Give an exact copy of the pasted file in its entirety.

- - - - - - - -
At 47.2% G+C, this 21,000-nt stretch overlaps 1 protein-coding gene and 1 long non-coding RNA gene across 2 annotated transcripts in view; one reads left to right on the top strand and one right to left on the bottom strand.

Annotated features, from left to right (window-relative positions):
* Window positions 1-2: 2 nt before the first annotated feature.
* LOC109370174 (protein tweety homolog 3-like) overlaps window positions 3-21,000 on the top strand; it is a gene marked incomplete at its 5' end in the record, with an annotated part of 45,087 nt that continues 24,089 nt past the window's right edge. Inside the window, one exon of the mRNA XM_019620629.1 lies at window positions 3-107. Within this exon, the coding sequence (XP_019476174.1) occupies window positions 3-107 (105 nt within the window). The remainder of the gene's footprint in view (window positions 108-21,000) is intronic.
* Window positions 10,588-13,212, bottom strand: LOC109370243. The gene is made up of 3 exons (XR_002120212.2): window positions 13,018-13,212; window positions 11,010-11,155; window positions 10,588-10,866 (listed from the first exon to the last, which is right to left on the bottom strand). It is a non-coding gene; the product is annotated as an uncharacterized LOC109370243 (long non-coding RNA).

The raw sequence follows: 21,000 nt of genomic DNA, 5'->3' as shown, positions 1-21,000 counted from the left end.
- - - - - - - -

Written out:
At 47.2% G+C, this 21,000-nt stretch overlaps 1 protein-coding gene and 1 long non-coding RNA gene across 2 annotated transcripts in view; one reads left to right on the top strand and one right to left on the bottom strand.

Annotated features, from left to right (window-relative positions):
* Window positions 1-2: 2 nt before the first annotated feature.
* LOC109370174 (protein tweety homolog 3-like) overlaps window positions 3-21,000 on the top strand; it is a gene marked incomplete at its 5' end in the record, with an annotated part of 45,087 nt that continues 24,089 nt past the window's right edge. Inside the window, one exon of the mRNA XM_019620629.1 lies at window positions 3-107. Within this exon, the coding sequence (XP_019476174.1) occupies window positions 3-107 (105 nt within the window). The remainder of the gene's footprint in view (window positions 108-21,000) is intronic.
* Window positions 10,588-13,212, bottom strand: LOC109370243. The gene is made up of 3 exons (XR_002120212.2): window positions 13,018-13,212; window positions 11,010-11,155; window positions 10,588-10,866 (listed from the first exon to the last, which is right to left on the bottom strand). It is a non-coding gene; the product is annotated as an uncharacterized LOC109370243 (long non-coding RNA).

The raw sequence follows: 21,000 nt of genomic DNA, 5'->3' as shown, positions 1-21,000 counted from the left end.